It is a competently told story at any rate. There are enough decent performances to support Oldman in his tour-de-force from Kristin Scott Thomas as Churchill’s supportive wife Clemmie, to Dillane as the calculating Halifax whose pragmatism serves as a foil to Churchill’s idealism, to Lily James as the determined, doe-eyed secretary. The film also does a pretty good job of highlighting what exactly it was that made Churchill not just a great leader but also the right leader for Britain at this time. His greatest asset as Prime Minister was not his intelligence, strength, or authority, it was his charisma and the film places a strong emphasis on the critical role his rhetoric played in building the morale of the British people. While I don’t think the way the film did this always worked (e.g. in that Underground scene), it was fine when it did. There is also a convincing sense of sincerity to the character, in large part due to Oldman’s acting. The seriousness with which he treats his task and the passion with which he delivers his speeches convinces you that this is a man who will absolutely give his “blood, toil, tears, and sweat” to see Britain through this dark hour. Dunkirk this film is not, but Darkest Hour is fine for what it is.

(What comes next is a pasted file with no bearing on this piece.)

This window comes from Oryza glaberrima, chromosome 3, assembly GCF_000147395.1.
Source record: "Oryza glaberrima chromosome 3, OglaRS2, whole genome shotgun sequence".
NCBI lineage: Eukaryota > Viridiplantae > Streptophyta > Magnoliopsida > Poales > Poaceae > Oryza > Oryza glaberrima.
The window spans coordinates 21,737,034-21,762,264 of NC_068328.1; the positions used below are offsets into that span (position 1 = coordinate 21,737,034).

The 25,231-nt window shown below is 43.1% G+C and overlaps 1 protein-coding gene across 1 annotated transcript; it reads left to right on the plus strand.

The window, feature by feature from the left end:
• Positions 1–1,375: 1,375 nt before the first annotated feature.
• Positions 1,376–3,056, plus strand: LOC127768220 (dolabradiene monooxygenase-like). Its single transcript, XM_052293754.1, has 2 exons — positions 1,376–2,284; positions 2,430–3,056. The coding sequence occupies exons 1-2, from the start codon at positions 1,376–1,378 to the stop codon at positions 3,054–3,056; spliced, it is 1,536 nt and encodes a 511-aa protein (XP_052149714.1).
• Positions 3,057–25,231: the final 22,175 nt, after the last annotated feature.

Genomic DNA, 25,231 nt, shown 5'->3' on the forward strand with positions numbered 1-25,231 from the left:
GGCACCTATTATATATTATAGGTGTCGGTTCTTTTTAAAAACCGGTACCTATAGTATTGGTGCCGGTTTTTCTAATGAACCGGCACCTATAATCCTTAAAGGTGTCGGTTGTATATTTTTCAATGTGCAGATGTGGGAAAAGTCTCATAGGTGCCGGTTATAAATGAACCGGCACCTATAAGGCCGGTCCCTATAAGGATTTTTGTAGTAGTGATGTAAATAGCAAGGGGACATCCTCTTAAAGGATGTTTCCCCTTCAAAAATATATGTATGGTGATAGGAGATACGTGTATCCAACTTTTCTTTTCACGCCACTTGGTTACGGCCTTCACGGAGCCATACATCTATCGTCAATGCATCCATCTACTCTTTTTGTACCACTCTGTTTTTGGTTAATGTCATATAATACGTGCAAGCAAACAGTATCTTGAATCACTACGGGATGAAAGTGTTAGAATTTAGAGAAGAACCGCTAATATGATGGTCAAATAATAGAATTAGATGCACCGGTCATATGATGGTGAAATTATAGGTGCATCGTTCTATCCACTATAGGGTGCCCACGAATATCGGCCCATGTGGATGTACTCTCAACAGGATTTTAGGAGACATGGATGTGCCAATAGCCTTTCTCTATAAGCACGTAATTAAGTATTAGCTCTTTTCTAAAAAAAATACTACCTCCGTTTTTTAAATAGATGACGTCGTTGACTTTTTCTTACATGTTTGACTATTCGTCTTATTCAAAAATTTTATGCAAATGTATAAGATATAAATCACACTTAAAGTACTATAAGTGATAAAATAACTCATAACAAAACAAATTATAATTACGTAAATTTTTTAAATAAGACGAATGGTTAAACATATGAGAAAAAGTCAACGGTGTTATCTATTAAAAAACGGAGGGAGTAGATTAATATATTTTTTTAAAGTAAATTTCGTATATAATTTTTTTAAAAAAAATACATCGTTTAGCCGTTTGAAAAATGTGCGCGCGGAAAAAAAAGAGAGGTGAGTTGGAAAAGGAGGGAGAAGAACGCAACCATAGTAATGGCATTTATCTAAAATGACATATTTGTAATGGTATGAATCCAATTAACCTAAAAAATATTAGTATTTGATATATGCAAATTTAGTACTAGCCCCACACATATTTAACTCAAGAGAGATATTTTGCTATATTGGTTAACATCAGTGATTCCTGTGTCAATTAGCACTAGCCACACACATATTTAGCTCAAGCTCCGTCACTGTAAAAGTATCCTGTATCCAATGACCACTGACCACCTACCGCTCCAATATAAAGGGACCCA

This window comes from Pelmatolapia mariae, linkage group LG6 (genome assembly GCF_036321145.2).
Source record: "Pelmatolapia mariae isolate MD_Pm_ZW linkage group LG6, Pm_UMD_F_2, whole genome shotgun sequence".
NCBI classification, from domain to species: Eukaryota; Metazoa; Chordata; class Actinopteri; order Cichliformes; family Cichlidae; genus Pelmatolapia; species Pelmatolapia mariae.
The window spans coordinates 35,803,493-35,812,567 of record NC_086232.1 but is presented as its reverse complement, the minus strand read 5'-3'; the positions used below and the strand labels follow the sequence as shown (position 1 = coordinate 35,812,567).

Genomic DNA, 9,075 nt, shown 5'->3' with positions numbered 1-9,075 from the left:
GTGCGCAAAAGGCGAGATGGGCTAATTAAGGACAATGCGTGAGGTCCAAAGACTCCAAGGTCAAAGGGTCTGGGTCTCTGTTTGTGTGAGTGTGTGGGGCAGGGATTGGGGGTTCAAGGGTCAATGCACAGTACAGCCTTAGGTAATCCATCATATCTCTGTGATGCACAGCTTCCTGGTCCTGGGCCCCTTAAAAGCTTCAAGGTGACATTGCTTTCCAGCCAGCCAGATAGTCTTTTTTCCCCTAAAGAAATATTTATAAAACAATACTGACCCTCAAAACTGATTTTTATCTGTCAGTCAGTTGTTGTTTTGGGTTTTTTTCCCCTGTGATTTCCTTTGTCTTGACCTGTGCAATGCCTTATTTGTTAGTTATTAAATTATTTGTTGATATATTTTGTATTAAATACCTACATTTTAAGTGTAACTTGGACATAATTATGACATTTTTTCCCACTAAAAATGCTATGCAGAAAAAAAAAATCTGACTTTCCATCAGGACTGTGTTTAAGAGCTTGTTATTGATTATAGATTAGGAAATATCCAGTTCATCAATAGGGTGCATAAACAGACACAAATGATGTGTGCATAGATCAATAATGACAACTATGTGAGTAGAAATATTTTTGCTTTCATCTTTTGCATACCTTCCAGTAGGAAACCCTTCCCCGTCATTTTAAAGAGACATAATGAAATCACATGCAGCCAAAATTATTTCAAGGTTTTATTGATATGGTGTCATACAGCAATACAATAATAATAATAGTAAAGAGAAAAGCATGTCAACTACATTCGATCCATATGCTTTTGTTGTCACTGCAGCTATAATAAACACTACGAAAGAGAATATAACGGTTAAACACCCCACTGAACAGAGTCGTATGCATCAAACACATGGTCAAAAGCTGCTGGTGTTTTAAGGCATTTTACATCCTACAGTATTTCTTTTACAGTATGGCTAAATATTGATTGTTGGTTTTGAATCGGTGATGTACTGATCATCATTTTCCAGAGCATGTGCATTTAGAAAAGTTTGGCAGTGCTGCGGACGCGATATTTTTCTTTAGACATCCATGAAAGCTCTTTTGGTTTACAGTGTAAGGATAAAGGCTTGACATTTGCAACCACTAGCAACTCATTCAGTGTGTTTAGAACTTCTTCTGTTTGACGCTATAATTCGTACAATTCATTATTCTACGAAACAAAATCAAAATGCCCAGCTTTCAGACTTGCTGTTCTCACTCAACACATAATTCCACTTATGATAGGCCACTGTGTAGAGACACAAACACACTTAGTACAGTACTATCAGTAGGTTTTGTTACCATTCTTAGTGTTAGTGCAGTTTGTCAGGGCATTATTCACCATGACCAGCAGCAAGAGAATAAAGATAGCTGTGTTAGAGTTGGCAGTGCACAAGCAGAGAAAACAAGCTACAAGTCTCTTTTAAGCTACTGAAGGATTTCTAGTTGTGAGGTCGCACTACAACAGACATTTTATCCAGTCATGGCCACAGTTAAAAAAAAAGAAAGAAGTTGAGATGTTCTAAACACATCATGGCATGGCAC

★★★

The Theory of Everything

Cast: Eddie Redmayne, Felicity Jones, Charlie Cox, David Thewlis, Simon McBurney, Emily Watson

Director: James Marsh

Writer: Anthony McCarten


Last year I saw a documentary about Stephen Hawking which introduced me to his remarkable story. I was deeply moved by the extraordinary life that he has led and was very much looking forward to seeing his story realised in a dramatic form. However I do realise that a remarkable story does not necessarily make a remarkable film and shall attempt to assess this film based on its own merits. With that in mind, The Theory of Everything is in itself a rather moving film that admirably depicts the struggle of a man with a brilliant mind suffering from motor neurone disease and the struggle of his equally brilliant wife in her effort to support him.

The film starts off at Cambridge University in 1963 where an astrophysics student named Stephen Hawking (Eddie Redmayne) and a literature student named Jane Wilde (Felicity Jones) meet at a party. Stephen is shown to possess a very advanced mind and a keen thirst for knowledge as he reveals his greatest aspiration to be the search for the answer to life and existence. Jane meanwhile shows herself to be a very learned and cultured woman who is fascinated by Stephen’s intelligence but is not daunted by it as she challenges him on his dismissal of God’s existence. The two are smitten with each other and soon embark on a romantic relationship. The way this is done is a bit too romanticised for my liking (eyes meeting from across the room and all that), but the chemistry this couple shares is captivating and so I find myself willing to overlook this.